Part 3: Talon - Chapter 19

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Dorac stared at the dark waters of the Bosporus slipping past the ferry's hull. He wondered vaguely how deep the strait was, how cold, and how many ships had followed its course out to the Mediterranean. Millions perhaps, of all sizes and shapes. Ferries, such as he was on now, rowing boats, fishermen, warships, ocean liners. It was an ancient stretch of water, one of the most important waterways in the world, dividing two continents. There were wrecks on the bottom, no doubt, tales of adventure and sorrow, more stories than could be told in one lifetime. Entire civilizations had come and gone on its shores, whole nations had risen and fallen while those quiet waters bore silent, impartial witness.

He chucked his cigarette butt into the water and turned to look at Istanbul on the distant shore.

He'd seen only a few Earth cities, and hadn't liked them much: too many Sapes in them for a start, and too much foreign food that didn't agree with him, and too much emphasis on history. His people had little history, only a couple of hundred years' worth, which was nothing to this place. Sirians were more concerned with the present and family than with what dead people had done.

But Istanbul was attractive, he'd give it that: sprawling and loud and full of colour. Like the rest of Europe and Asia, it was now a combination of old and new. It had once been a religious city, and the eastern side of the strait still had many ruined buildings, mementos of what had been. Now the modern city, on the western side of the strait, lay sprawled across several low hills, rising up between the ancient buildings.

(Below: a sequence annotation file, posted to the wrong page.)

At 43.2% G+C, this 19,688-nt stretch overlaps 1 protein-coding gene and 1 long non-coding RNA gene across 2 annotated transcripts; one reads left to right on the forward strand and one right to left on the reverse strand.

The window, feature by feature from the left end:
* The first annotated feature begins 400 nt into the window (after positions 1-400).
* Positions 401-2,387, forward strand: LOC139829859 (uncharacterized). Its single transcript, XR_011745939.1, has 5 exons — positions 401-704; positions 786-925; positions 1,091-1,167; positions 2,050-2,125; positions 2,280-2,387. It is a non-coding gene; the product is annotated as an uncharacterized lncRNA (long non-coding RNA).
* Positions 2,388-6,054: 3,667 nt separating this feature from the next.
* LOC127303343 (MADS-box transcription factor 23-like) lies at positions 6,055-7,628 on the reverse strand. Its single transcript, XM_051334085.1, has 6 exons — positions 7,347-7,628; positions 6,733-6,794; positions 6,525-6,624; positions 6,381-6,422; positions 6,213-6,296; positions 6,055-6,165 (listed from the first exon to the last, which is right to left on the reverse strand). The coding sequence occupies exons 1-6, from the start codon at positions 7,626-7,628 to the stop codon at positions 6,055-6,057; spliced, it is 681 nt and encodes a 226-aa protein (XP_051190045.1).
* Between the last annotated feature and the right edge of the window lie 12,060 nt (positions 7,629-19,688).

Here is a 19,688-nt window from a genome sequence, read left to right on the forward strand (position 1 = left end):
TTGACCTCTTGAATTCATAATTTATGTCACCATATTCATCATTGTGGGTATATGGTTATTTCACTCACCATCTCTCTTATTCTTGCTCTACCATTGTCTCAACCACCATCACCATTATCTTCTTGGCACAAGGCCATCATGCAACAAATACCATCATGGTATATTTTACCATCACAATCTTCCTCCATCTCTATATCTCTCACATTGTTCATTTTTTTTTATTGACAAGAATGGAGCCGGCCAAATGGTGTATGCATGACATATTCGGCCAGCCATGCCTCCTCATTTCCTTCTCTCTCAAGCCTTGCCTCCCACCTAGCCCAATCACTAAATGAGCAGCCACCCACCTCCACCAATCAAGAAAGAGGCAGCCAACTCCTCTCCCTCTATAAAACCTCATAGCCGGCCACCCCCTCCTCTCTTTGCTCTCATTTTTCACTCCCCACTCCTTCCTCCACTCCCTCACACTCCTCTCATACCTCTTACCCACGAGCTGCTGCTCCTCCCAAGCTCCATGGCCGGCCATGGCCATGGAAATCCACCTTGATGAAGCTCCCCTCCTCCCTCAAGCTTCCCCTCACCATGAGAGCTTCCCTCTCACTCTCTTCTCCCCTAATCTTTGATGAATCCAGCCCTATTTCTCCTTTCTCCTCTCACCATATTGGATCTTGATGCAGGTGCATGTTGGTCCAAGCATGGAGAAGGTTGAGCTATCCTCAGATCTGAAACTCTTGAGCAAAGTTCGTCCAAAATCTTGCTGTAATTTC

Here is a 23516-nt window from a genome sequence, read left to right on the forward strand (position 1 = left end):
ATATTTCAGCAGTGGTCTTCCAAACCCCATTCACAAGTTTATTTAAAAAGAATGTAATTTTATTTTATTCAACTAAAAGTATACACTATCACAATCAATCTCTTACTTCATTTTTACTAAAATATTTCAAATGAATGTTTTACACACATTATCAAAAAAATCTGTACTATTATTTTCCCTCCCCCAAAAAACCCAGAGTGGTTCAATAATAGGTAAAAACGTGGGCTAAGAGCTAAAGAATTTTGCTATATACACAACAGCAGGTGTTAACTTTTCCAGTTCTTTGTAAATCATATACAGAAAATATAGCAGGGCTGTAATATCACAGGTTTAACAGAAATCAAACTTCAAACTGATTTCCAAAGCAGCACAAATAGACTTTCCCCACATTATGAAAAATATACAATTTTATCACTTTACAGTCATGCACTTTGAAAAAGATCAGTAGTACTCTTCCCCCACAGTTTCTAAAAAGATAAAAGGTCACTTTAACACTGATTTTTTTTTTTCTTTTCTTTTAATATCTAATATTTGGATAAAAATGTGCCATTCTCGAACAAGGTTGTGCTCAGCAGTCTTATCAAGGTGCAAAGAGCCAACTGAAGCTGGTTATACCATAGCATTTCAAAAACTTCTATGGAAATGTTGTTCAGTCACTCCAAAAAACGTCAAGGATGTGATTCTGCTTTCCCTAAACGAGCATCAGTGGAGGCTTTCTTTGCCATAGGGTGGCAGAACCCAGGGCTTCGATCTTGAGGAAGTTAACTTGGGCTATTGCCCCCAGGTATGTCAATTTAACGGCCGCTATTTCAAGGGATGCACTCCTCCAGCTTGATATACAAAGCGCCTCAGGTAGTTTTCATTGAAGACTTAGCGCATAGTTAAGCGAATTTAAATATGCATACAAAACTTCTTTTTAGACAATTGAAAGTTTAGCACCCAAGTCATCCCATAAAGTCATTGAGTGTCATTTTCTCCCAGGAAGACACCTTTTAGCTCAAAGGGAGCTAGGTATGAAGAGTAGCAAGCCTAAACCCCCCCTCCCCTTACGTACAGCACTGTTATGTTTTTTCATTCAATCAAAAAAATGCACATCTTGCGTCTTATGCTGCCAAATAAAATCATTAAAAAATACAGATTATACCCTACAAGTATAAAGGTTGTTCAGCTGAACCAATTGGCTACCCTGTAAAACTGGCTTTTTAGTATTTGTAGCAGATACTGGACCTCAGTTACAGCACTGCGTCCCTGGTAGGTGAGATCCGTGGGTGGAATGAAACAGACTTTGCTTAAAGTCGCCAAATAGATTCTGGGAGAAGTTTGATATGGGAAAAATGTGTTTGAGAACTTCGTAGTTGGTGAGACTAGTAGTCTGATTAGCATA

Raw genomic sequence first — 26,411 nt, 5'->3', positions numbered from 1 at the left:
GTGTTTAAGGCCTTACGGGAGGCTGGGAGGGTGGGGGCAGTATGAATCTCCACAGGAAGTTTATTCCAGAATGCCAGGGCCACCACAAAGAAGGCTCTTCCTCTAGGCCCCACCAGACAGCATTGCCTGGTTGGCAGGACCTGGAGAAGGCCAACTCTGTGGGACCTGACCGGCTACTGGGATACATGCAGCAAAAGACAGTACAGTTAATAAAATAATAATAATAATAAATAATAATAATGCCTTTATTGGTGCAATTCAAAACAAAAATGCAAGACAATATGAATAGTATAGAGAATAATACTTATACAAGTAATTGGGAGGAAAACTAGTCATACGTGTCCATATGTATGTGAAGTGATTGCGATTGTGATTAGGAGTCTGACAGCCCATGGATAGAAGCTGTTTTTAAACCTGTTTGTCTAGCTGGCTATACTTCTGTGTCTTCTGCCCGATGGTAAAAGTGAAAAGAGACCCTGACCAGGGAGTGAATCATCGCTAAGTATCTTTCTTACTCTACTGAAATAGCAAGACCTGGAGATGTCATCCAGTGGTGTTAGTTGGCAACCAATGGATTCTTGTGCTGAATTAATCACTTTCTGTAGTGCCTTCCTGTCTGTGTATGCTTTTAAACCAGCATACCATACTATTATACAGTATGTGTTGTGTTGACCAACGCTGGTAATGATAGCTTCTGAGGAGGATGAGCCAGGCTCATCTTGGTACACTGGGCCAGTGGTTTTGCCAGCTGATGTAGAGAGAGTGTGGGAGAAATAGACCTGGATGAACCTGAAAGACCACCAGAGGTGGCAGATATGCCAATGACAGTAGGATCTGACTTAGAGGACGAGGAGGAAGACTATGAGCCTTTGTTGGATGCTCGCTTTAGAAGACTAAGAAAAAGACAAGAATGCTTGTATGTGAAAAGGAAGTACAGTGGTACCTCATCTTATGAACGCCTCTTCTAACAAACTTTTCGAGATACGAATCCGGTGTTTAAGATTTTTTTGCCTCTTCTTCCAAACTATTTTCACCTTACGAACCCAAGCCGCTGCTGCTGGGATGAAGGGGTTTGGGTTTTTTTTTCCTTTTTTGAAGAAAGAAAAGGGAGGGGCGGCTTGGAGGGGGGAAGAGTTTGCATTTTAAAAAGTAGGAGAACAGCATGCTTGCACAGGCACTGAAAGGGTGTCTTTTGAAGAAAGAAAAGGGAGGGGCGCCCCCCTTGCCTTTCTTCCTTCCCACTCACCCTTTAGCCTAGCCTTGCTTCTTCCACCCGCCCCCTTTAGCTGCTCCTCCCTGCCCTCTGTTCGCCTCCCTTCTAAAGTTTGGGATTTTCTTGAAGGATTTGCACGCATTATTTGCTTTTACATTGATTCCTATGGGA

The ferry pulled into a dock and the passengers began to disembark. He hung back until most of the crowd had left—too often Sapes got the wrong idea when a Sirian tried to push through. A few people turned their heads to stare at him, but most had at least seen pictures of Sirians before. There were a few muttered comments, but Dorac didn't speak Turkish and couldn't be bothered turning his fone's translator on.

He scanned the dock. She was there, waiting. It was hard to miss big-boned, hefty Agnes Lawson. When he finally disembarked he walked forward without looking at her and went through to the street. It was crowded but orderly, as pedestrians used the actual street while cars and other vehicles were confined to raised platforms that criss-crossed between and through buildings. A truck rumbled overhead as he stood for a moment checking a map on his fone.

A message came through from Agnes.

ARE YOU SURE THIS IS THE PLACE?

He didn't look around to see where she was, but she had to be close by. He turned off the map and tapped his keydisc without looking at it.

YES. SHUT UP.

He grinned to himself. He'd never been able to tell a superior officer to shut up before. A year ago Agnes would have had him arrested for that. His day felt better already.

Across the street and a few buildings along was a bakery. The front part was a shop with baskets and tables of wares on display. A young boy was serving an old woman with a basket, a scenario that would have looked the same a thousand years ago. The boy was about twelve. The two were arguing over the merits of some flat, circular loaves.

Trying to appear casual, Dorac walked out into the street. A passing man said something that was almost a hiss, and he presumed he was saying something derogatory at the sight of a Sirian. Best to ignore it.

He reached the bakery and looked at some of the wares. Bread wasn't a usual part of the Sirian diet but he picked up a few loaves and peered at the prices and pretended it all looked familiar.

The argument between the boy and the old woman seemed to be building to some kind of climax. Experienced with itsu, Dorac might have listened to it if he could have understood it. But here was Agnes, also doing her best to look like a customer. He still found it odd to see her in civvies—and her long dark hair, which she'd let grow over the last year. She looked awkward in street clothes. He probably did too.

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